Laila Ibrahim

Yellow Crocus

  • This summary of Yellow Crocus includes a complete plot overview – spoilers included!
  • We’re considering expanding this synopsis into a full-length study guide to deepen your comprehension of the book and why it's important.
  • Want to see an expanded study guide sooner? Click the Upvote button below.

Yellow Crocus Summary

SuperSummary, a modern alternative to SparkNotes and CliffsNotes, offers high-quality study guides that feature detailed chapter summaries and analysis of major themes, characters, quotes, and essay topics. This one-page guide includes a plot summary and brief analysis of Yellow Crocus by Laila Ibrahim.

The 2014 novel Yellow Crocus by author Laila Ibrahim is set in the antebellum South and tells the story of a white girl growing up in a slave-owning family. Drawing on her background in developmental psychology, and in particular in the attachment theory of how babies bond with caregivers, Ibrahim imagines what it might be like for a child to suddenly be exposed to the idea that her most beloved caretaker does not actually count as a full person in the eyes of other adults. Although optimistic and hopeful, this young adult novel does not shy away from some of the harsh realities of slave life. Instead, we see the protagonist struggle with and ultimately reject the hateful ideology of those around her.

The novel takes place in the mid-1800s on the Virginia plantation Fair Oakes. When the story begins, the plantation owner’s wife, Miss Anne Wainwright, has just given birth to the baby Elizabeth. Following the tradition and custom of the time, Miss Anne cannot imagine nursing the baby herself – like the vast majority of women born to privilege, she decides to place the baby in the care of a wet-nurse.

An enslaved woman, Mattie, has just given birth to her own child – a boy named Samuel. But she is forced to give up seeing him or taking care of him because she is now to be the full-time caregiver for Elizabeth, whom she calls Lisbeth. At first Mattie is very angry at the fact that she can only see Samuel for a few hours on Sundays, but she tries to console herself through the loving relationship she forms with Lisbeth.

As Lisbeth grows from a baby into a child, Mattie becomes her nanny, her closest friend, and a surrogate mother figure. Lisbeth’s own family is strict, conservative, and primarily sees Lisbeth as one of the ways to expand the family’s prominence and wealth through eventual marriage. On the other hand, from Mattie Lisbeth learns deep-seated religious faith, a taste for simple and delicious food, and the beauty of the yellow crocus flowers that Mattie waits for each spring. Miss Anne sees with growing discomfort that her daughter prefers the company of her enslaved nanny to that of her blood relations.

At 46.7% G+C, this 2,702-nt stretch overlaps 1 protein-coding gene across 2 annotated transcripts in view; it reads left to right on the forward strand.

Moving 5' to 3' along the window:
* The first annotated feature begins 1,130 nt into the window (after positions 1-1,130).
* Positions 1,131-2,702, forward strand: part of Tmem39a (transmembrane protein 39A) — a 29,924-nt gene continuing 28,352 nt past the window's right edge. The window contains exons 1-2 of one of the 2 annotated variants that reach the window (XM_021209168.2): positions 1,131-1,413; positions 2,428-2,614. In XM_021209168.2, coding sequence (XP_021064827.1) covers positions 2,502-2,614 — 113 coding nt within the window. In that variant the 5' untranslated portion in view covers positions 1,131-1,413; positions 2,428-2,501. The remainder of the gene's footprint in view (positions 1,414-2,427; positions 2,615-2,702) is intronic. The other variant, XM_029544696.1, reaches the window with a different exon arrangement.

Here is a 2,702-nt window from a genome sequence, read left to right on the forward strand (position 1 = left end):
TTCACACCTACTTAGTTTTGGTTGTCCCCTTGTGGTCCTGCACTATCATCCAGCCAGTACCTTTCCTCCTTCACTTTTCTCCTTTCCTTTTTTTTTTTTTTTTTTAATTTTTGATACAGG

Mattie experiences a rare moment of family togetherness when her husband Emmanuel gets a chance to visit her and Samuel briefly. As a result of this visit, Mattie becomes pregnant with her second child, and Miss Anne sees the pregnancy is the perfect opportunity to separate Lisbeth and Mattie. Mattie is sent back to slave quarters, and eventually Lisbeth learns that no matter how much she grieves or misses her confidant, Mattie is not coming back.

Lisbeth’s life begins to revolve almost completely around finding a good match. Her mother and grandmother give her an education in the confining role that she will have to play for the rest of her life as a society wife. Miss Anne has her eye on Edward Cunningham, the oldest son of the wealthiest plantation owner, as the perfect match for Lisbeth. But Edward is unpleasant and full of himself, and covertly Lisbeth knows that a less prominent young man, Matthew Johnson, would make her much happier.

After Mattie gives birth, she and Emmanuel begin to discuss more seriously their deep-seated hope of running away from the plantation and somehow making their way north. Although they are not sure what they will find there, it will clearly be a life filled with more opportunity and more freedom for their children. Emmanuel and Samuel manage to escape. Mattie is beaten for information about how they escaped and where they are, but no matter how much she is tortured, she does not reveal any information and eventually she is released. Soon, she too is able to escape with her baby.

Unable to stand up to her mother’s designs for her, Lisbeth finds herself engaged to be married to Edward. But one day she is completely horrified to discover her future husband in the process of raping one of the enslaved women who works in the fields. Lisbeth is so profoundly shocked at this, that it is clear just how naïve she has been about the life of enslaved people, and just how much she has been sheltered from the true realities around her. When she tells her mother about what she has seen, Miss Anne brushes it off as just something men do. Lisbeth gathers her strength, breaks off her engagement to the monstrous Edward, and marries the kinder Matthew. Leaving behind plantation life, the newlyweds move to the North.

Several years later, when Lisbeth is in the throes of a very difficult delivery, she gets help from a local midwife – who by coincidence is Mattie. The women recognize each other, and the novel ends with them slowly rebuilding at least some of the connection they shared when Lisbeth was a little girl.